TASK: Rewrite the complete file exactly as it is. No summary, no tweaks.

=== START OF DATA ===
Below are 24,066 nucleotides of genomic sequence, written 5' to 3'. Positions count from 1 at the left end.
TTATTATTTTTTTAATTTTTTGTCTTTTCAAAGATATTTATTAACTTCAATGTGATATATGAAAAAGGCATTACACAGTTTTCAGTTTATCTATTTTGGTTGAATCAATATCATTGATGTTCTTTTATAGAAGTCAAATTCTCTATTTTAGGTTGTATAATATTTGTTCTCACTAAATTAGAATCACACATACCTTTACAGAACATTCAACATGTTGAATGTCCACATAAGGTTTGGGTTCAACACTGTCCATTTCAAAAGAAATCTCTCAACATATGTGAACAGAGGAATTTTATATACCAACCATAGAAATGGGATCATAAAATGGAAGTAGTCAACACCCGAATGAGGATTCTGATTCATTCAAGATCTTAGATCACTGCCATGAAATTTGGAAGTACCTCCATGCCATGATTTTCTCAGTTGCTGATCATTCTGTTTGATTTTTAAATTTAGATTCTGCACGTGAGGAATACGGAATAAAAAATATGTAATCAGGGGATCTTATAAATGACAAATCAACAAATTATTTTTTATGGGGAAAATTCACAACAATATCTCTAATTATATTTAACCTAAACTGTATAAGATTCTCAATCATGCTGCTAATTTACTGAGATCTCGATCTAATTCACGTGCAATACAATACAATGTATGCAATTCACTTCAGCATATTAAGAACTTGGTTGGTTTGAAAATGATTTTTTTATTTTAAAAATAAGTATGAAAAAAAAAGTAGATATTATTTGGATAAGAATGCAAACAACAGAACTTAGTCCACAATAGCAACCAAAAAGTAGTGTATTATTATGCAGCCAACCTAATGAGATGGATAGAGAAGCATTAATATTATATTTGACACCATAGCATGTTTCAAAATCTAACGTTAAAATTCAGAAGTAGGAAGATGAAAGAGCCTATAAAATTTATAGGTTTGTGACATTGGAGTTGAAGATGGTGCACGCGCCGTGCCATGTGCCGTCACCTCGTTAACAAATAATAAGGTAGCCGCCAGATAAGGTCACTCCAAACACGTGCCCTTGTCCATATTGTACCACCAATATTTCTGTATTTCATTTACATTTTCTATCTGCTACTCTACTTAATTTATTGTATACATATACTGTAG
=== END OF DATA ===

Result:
Below are 24,066 nucleotides of genomic sequence, written 5' to 3'. Positions count from 1 at the left end.
TTATTATTTTTTTAATTTTTTGTCTTTTCAAAGATATTTATTAACTTCAATGTGATATATGAAAAAGGCATTACACAGTTTTCAGTTTATCTATTTTGGTTGAATCAATATCATTGATGTTCTTTTATAGAAGTCAAATTCTCTATTTTAGGTTGTATAATATTTGTTCTCACTAAATTAGAATCACACATACCTTTACAGAACATTCAACATGTTGAATGTCCACATAAGGTTTGGGTTCAACACTGTCCATTTCAAAAGAAATCTCTCAACATATGTGAACAGAGGAATTTTATATACCAACCATAGAAATGGGATCATAAAATGGAAGTAGTCAACACCCGAATGAGGATTCTGATTCATTCAAGATCTTAGATCACTGCCATGAAATTTGGAAGTACCTCCATGCCATGATTTTCTCAGTTGCTGATCATTCTGTTTGATTTTTAAATTTAGATTCTGCACGTGAGGAATACGGAATAAAAAATATGTAATCAGGGGATCTTATAAATGACAAATCAACAAATTATTTTTTATGGGGAAAATTCACAACAATATCTCTAATTATATTTAACCTAAACTGTATAAGATTCTCAATCATGCTGCTAATTTACTGAGATCTCGATCTAATTCACGTGCAATACAATACAATGTATGCAATTCACTTCAGCATATTAAGAACTTGGTTGGTTTGAAAATGATTTTTTTATTTTAAAAATAAGTATGAAAAAAAAAGTAGATATTATTTGGATAAGAATGCAAACAACAGAACTTAGTCCACAATAGCAACCAAAAAGTAGTGTATTATTATGCAGCCAACCTAATGAGATGGATAGAGAAGCATTAATATTATATTTGACACCATAGCATGTTTCAAAATCTAACGTTAAAATTCAGAAGTAGGAAGATGAAAGAGCCTATAAAATTTATAGGTTTGTGACATTGGAGTTGAAGATGGTGCACGCGCCGTGCCATGTGCCGTCACCTCGTTAACAAATAATAAGGTAGCCGCCAGATAAGGTCACTCCAAACACGTGCCCTTGTCCATATTGTACCACCAATATTTCTGTATTTCATTTACATTTTCTATCTGCTACTCTACTTAATTTATTGTATACATATACTGTAG